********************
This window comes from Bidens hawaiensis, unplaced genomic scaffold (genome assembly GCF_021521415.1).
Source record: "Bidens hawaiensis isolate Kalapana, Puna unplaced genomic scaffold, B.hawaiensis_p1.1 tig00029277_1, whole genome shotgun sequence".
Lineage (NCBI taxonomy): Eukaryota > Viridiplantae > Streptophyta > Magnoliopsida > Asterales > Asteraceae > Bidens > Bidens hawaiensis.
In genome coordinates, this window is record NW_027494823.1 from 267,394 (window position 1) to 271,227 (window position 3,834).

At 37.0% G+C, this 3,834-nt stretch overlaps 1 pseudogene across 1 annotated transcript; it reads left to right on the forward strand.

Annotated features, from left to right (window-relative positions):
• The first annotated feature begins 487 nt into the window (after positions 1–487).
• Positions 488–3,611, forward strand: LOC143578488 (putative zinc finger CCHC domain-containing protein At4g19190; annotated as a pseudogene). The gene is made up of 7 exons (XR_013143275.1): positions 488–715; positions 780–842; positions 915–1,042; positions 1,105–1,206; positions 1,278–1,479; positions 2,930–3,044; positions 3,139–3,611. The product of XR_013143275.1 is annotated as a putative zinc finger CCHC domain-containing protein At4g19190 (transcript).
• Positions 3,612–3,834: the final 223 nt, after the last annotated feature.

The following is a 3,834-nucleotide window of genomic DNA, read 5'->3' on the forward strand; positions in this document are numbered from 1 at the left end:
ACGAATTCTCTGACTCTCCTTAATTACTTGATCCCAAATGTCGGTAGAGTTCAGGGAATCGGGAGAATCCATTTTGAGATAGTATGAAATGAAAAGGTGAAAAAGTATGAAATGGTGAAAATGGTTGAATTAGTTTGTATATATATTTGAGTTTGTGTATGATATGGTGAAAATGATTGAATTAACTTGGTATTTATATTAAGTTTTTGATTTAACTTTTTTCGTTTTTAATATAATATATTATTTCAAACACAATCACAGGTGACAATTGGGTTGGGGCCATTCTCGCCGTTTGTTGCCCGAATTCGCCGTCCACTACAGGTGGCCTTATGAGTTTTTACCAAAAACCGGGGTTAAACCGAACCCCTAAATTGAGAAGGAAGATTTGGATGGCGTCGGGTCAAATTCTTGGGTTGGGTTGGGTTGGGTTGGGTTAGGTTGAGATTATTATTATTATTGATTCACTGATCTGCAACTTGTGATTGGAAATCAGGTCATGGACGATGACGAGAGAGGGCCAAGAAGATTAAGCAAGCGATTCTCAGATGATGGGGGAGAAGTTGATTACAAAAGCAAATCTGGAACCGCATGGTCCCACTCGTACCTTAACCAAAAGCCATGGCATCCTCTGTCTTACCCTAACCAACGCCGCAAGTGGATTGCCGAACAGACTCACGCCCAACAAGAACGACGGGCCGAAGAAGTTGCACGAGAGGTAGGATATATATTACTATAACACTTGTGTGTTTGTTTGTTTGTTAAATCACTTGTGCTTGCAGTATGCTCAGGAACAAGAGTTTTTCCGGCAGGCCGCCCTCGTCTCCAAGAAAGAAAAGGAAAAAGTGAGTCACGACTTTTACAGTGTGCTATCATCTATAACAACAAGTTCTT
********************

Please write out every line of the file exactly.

This window comes from Bidens hawaiensis, unplaced genomic scaffold (genome assembly GCF_021521415.1).
Source record: "Bidens hawaiensis isolate Kalapana, Puna unplaced genomic scaffold, B.hawaiensis_p1.1 tig00029277_1, whole genome shotgun sequence".
Lineage (NCBI taxonomy): Eukaryota > Viridiplantae > Streptophyta > Magnoliopsida > Asterales > Asteraceae > Bidens > Bidens hawaiensis.
In genome coordinates, this window is record NW_027494823.1 from 267,394 (window position 1) to 271,227 (window position 3,834).

At 37.0% G+C, this 3,834-nt stretch overlaps 1 pseudogene across 1 annotated transcript; it reads left to right on the forward strand.

Annotated features, from left to right (window-relative positions):
• The first annotated feature begins 487 nt into the window (after positions 1–487).
• Positions 488–3,611, forward strand: LOC143578488 (putative zinc finger CCHC domain-containing protein At4g19190; annotated as a pseudogene). The gene is made up of 7 exons (XR_013143275.1): positions 488–715; positions 780–842; positions 915–1,042; positions 1,105–1,206; positions 1,278–1,479; positions 2,930–3,044; positions 3,139–3,611. The product of XR_013143275.1 is annotated as a putative zinc finger CCHC domain-containing protein At4g19190 (transcript).
• Positions 3,612–3,834: the final 223 nt, after the last annotated feature.

The following is a 3,834-nucleotide window of genomic DNA, read 5'->3' on the forward strand; positions in this document are numbered from 1 at the left end:
ACGAATTCTCTGACTCTCCTTAATTACTTGATCCCAAATGTCGGTAGAGTTCAGGGAATCGGGAGAATCCATTTTGAGATAGTATGAAATGAAAAGGTGAAAAAGTATGAAATGGTGAAAATGGTTGAATTAGTTTGTATATATATTTGAGTTTGTGTATGATATGGTGAAAATGATTGAATTAACTTGGTATTTATATTAAGTTTTTGATTTAACTTTTTTCGTTTTTAATATAATATATTATTTCAAACACAATCACAGGTGACAATTGGGTTGGGGCCATTCTCGCCGTTTGTTGCCCGAATTCGCCGTCCACTACAGGTGGCCTTATGAGTTTTTACCAAAAACCGGGGTTAAACCGAACCCCTAAATTGAGAAGGAAGATTTGGATGGCGTCGGGTCAAATTCTTGGGTTGGGTTGGGTTGGGTTGGGTTAGGTTGAGATTATTATTATTATTGATTCACTGATCTGCAACTTGTGATTGGAAATCAGGTCATGGACGATGACGAGAGAGGGCCAAGAAGATTAAGCAAGCGATTCTCAGATGATGGGGGAGAAGTTGATTACAAAAGCAAATCTGGAACCGCATGGTCCCACTCGTACCTTAACCAAAAGCCATGGCATCCTCTGTCTTACCCTAACCAACGCCGCAAGTGGATTGCCGAACAGACTCACGCCCAACAAGAACGACGGGCCGAAGAAGTTGCACGAGAGGTAGGATATATATTACTATAACACTTGTGTGTTTGTTTGTTTGTTAAATCACTTGTGCTTGCAGTATGCTCAGGAACAAGAGTTTTTCCGGCAGGCCGCCCTCGTCTCCAAGAAAGAAAAGGAAAAAGTGAGTCACGACTTTTACAGTGTGCTATCATCTATAACAACAAGTTCTT